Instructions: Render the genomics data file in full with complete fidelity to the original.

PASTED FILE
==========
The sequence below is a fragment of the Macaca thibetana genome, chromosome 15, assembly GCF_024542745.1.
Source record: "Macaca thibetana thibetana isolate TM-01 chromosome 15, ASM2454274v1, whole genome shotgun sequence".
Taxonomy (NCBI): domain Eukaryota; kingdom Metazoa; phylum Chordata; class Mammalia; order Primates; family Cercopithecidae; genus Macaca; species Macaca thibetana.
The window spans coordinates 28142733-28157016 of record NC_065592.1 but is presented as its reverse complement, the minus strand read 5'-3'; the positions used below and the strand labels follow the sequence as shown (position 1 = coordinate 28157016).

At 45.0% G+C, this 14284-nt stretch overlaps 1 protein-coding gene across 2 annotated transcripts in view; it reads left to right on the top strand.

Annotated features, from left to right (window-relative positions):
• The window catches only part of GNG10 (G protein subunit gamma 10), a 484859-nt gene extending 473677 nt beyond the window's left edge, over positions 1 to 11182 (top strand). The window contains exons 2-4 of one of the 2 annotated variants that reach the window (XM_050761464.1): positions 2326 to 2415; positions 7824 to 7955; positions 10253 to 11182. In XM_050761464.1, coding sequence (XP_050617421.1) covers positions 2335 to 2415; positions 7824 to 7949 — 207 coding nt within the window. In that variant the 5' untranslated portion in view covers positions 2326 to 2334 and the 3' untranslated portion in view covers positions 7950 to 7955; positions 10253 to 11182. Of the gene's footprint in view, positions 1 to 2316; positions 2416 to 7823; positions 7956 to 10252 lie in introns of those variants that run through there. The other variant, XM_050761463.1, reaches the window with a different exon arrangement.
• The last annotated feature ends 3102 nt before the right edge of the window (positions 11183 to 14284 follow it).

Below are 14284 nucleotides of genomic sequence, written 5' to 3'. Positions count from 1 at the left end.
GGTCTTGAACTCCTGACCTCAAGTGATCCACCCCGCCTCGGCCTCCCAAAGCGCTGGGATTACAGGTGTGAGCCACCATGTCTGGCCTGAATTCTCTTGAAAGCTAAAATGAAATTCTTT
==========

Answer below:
The sequence below is a fragment of the Macaca thibetana genome, chromosome 15, assembly GCF_024542745.1.
Source record: "Macaca thibetana thibetana isolate TM-01 chromosome 15, ASM2454274v1, whole genome shotgun sequence".
Taxonomy (NCBI): domain Eukaryota; kingdom Metazoa; phylum Chordata; class Mammalia; order Primates; family Cercopithecidae; genus Macaca; species Macaca thibetana.
The window spans coordinates 28142733-28157016 of record NC_065592.1 but is presented as its reverse complement, the minus strand read 5'-3'; the positions used below and the strand labels follow the sequence as shown (position 1 = coordinate 28157016).

At 45.0% G+C, this 14284-nt stretch overlaps 1 protein-coding gene across 2 annotated transcripts in view; it reads left to right on the top strand.

Annotated features, from left to right (window-relative positions):
• The window catches only part of GNG10 (G protein subunit gamma 10), a 484859-nt gene extending 473677 nt beyond the window's left edge, over positions 1 to 11182 (top strand). The window contains exons 2-4 of one of the 2 annotated variants that reach the window (XM_050761464.1): positions 2326 to 2415; positions 7824 to 7955; positions 10253 to 11182. In XM_050761464.1, coding sequence (XP_050617421.1) covers positions 2335 to 2415; positions 7824 to 7949 — 207 coding nt within the window. In that variant the 5' untranslated portion in view covers positions 2326 to 2334 and the 3' untranslated portion in view covers positions 7950 to 7955; positions 10253 to 11182. Of the gene's footprint in view, positions 1 to 2316; positions 2416 to 7823; positions 7956 to 10252 lie in introns of those variants that run through there. The other variant, XM_050761463.1, reaches the window with a different exon arrangement.
• The last annotated feature ends 3102 nt before the right edge of the window (positions 11183 to 14284 follow it).

Below are 14284 nucleotides of genomic sequence, written 5' to 3'. Positions count from 1 at the left end.
GGTCTTGAACTCCTGACCTCAAGTGATCCACCCCGCCTCGGCCTCCCAAAGCGCTGGGATTACAGGTGTGAGCCACCATGTCTGGCCTGAATTCTCTTGAAAGCTAAAATGAAATTCTTT